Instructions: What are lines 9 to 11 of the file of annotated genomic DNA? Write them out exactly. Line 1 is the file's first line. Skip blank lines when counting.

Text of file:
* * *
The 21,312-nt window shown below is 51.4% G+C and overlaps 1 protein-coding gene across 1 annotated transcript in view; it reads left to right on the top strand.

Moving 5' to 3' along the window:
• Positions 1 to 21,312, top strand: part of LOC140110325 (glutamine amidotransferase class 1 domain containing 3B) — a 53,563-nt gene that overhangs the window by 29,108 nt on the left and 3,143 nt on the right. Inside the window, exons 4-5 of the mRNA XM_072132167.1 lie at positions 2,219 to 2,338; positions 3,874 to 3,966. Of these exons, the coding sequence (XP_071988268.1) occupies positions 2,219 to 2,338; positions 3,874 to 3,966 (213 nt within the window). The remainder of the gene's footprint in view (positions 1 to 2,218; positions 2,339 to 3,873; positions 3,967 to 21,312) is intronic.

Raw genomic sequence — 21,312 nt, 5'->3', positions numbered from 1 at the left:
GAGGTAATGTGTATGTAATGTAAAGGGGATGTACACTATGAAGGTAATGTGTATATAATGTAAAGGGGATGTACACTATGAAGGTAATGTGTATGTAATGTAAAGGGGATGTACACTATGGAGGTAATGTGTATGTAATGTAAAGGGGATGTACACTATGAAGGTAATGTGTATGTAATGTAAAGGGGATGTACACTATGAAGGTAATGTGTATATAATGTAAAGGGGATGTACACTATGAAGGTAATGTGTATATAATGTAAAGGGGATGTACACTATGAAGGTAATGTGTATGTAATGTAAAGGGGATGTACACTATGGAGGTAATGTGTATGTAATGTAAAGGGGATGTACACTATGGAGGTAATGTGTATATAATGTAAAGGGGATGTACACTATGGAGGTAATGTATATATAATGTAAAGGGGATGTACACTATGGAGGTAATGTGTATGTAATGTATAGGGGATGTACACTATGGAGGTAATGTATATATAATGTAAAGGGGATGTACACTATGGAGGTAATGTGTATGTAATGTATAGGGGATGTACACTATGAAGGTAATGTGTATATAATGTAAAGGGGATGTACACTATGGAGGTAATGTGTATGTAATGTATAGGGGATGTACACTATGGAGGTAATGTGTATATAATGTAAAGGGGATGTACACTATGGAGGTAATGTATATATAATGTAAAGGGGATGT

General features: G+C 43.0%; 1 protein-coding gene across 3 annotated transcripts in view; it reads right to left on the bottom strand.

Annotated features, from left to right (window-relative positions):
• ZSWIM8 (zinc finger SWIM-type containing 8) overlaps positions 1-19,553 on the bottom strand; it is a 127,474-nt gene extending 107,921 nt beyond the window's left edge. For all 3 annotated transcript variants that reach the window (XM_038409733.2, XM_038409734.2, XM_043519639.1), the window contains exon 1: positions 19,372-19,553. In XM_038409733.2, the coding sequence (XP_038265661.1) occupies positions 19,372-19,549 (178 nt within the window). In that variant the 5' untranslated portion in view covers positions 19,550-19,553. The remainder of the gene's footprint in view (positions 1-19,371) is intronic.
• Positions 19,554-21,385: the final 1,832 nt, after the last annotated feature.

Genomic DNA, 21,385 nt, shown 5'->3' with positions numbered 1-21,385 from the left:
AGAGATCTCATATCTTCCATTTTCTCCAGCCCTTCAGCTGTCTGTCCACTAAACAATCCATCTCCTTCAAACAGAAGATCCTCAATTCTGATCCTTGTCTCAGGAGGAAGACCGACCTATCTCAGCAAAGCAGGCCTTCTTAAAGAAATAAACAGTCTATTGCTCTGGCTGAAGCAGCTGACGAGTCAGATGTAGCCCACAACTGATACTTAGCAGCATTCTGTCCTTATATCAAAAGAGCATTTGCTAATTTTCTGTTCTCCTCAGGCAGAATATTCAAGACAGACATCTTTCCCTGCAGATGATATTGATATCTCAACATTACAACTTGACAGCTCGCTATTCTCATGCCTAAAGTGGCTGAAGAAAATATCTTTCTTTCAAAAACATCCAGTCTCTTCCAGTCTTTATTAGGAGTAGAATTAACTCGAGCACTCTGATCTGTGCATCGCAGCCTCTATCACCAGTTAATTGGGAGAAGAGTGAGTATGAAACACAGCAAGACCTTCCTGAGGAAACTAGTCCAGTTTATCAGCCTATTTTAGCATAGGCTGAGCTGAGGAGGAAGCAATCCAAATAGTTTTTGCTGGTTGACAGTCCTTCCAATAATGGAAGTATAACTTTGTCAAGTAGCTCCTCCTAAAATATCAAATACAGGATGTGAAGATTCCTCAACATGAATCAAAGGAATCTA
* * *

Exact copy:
• Positions 19,554-21,385: the final 1,832 nt, after the last annotated feature.

Genomic DNA, 21,385 nt, shown 5'->3' with positions numbered 1-21,385 from the left:
AGAGATCTCATATCTTCCATTTTCTCCAGCCCTTCAGCTGTCTGTCCACTAAACAATCCATCTCCTTCAAACAGAAGATCCTCAATTCTGATCCTTGTCTCAGGAGGAAGACCGACCTATCTCAGCAAAGCAGGCCTTCTTAAAGAAATAAACAGTCTATTGCTCTGGCTGAAGCAGCTGACGAGTCAGATGTAGCCCACAACTGATACTTAGCAGCATTCTGTCCTTATATCAAAAGAGCATTTGCTAATTTTCTGTTCTCCTCAGGCAGAATATTCAAGACAGACATCTTTCCCTGCAGATGATATTGATATCTCAACATTACAACTTGACAGCTCGCTATTCTCATGCCTAAAGTGGCTGAAGAAAATATCTTTCTTTCAAAAACATCCAGTCTCTTCCAGTCTTTATTAGGAGTAGAATTAACTCGAGCACTCTGATCTGTGCATCGCAGCCTCTATCACCAGTTAATTGGGAGAAGAGTGAGTATGAAACACAGCAAGACCTTCCTGAGGAAACTAGTCCAGTTTATCAGCCTATTTTAGCATAGGCTGAGCTGAGGAGGAAGCAATCCAAATAGTTTTTGCTGGTTGACAGTCCTTCCAATAATGGAAGTATAACTTTGTCAAGTAGCTCCTCCTAAAATATCAAATACAGGATGTGAAGATTCCTCAACATGAATCAAAGGAATCTA